MEDINA COUNTY, Ohio-- Should an Amish child be forced to get chemotherapy to save her life? An appellate court has now ruled in the case which started last spring.
Akron Children’s Hospital took a Medina County Amish family to court in a last-ditch attempt to treat the child for a lethal form of leukemia. The girl was diagnosed last April and doctors found tumors in her neck, chest and kidneys.
The family began the first course, but then stopped all traditional treatment, and opted for a holistic approach, when they saw how sick she became from the chemo.
“They just decided no more… we can’t…we’re not going to allow our daughter to go through this,” said Medina attorney, John Oberholtzer, who represents the girl’s parents.
In court documents, the parents expressed concerns about long term effects like “infertility and damage to her other organs.”
The family also said they prayed on it and consulted family, church elders and friends.
“Although there are these dire medical predictions, they would refute that saying this is a matter beyond the province of mortal man,” said Oberholtzer.
The predictions from doctors at Akron Children’s Hospital have not been encouraging.
They say with chemotherapy, there is an 85% chance of survival, but without it, she will die within a year.
“It's uniformly fatal,” said Dr. Robert McGregor, chief medical officer at Akron Children’s Hospital.
The hospital contacted Medina County Job and Family Services, but they “refused” to file neglect charges.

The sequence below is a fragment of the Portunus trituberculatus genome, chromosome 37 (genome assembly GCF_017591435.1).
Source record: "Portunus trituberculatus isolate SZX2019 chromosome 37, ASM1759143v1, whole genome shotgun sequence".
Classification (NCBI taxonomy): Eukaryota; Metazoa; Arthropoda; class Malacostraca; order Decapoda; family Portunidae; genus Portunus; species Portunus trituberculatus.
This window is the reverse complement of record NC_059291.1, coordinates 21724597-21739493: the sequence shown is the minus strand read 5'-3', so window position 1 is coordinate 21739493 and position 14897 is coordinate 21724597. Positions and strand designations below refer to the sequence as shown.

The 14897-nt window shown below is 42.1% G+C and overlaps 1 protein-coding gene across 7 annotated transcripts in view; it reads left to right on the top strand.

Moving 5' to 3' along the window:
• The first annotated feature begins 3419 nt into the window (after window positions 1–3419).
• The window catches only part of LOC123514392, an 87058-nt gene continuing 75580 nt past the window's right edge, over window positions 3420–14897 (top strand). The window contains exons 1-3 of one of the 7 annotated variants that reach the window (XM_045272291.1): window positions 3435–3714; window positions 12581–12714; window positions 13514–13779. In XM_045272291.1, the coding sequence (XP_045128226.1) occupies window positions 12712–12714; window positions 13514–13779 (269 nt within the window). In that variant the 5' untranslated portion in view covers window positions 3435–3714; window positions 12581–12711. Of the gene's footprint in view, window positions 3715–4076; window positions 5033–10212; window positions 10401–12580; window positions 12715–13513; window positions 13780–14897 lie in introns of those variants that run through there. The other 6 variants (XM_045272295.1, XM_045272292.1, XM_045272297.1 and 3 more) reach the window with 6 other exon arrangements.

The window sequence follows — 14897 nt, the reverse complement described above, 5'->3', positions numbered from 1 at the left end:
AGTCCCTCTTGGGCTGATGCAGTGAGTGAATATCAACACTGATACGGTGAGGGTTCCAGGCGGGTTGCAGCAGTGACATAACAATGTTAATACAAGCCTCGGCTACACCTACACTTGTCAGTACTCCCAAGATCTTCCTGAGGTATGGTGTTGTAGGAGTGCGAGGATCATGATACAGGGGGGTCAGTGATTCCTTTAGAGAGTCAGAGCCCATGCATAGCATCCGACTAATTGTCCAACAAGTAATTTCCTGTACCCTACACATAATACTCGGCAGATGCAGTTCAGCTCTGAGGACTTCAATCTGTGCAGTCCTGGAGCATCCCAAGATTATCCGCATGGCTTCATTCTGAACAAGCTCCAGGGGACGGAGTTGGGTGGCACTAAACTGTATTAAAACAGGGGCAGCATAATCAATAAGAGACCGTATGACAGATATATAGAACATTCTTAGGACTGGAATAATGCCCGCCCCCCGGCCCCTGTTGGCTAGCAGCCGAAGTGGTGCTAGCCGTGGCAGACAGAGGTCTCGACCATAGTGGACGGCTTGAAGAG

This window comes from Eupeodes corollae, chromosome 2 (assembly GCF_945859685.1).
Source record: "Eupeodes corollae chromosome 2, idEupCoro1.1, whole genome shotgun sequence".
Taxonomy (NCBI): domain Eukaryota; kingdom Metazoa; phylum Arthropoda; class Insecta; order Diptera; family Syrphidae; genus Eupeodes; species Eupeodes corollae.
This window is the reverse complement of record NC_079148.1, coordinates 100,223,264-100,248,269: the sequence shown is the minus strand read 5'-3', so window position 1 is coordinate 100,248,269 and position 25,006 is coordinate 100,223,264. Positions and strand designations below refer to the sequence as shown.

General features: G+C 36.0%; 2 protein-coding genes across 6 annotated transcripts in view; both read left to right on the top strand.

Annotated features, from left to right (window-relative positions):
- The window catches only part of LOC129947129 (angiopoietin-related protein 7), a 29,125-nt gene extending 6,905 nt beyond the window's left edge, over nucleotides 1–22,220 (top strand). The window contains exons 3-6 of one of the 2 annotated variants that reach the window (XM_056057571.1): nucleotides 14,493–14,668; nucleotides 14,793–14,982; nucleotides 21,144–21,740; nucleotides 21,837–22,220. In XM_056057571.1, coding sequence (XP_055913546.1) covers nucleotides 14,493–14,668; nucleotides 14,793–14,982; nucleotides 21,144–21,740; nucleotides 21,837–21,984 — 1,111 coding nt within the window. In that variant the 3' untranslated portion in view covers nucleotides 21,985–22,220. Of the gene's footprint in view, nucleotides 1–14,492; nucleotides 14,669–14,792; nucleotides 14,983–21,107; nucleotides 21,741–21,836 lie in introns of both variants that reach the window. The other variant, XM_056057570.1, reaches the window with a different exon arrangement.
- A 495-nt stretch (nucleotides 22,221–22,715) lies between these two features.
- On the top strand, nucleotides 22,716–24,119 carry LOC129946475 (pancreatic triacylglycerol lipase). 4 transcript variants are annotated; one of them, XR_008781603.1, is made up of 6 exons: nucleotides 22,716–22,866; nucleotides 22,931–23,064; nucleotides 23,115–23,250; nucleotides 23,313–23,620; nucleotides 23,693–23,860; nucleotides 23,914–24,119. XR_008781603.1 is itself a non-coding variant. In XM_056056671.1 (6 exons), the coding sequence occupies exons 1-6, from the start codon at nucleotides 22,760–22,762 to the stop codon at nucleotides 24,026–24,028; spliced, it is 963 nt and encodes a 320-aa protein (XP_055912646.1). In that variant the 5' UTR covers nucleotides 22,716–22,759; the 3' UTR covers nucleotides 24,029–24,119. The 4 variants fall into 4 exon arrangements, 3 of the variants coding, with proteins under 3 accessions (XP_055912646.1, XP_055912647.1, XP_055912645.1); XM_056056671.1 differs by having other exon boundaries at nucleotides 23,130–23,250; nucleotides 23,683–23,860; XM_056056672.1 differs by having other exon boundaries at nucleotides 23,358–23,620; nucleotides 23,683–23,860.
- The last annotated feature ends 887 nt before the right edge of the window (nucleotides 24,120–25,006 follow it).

In July, a registered nurse with the hospital filed a motion for “emergency temporary focused legal guardianship” to deal only with the chemotherapy.
“I feel obligated to offer what we can for this family to move forward and hopefully what will be an appropriate therapy for her,” said Dr. McGregor.
But Medina County Judge John Lohn denied the motion saying, “There was no evidence the parents are unfit.”
The hospital appealed and Tuesday August 27, 2013, the case went before Appellate Court Justices with the Fifth District Court of Appeals in Canton, on behalf of the Ninth Appellate District.
Judges in the Medina appellate district had recused themselves from the case because they had a personal connection to the hospital.
The Appellate Court “reversed” Judge Lohn's decision, basically saying that parental suitability is irrelevant “if the minor’s interests will be promoted by the appointment of a guardian.”
The case has now been sent back to Medina County Probate Court to be heard again.
In a statement, the hospital said they are hopeful the court “will decide it is in the best interest of this child to award limited guardianship." However, “The hospital will respect the court’s ruling.”
A new hearing in Medina could take place as early as next Tuesday, according to Oberholtzer.
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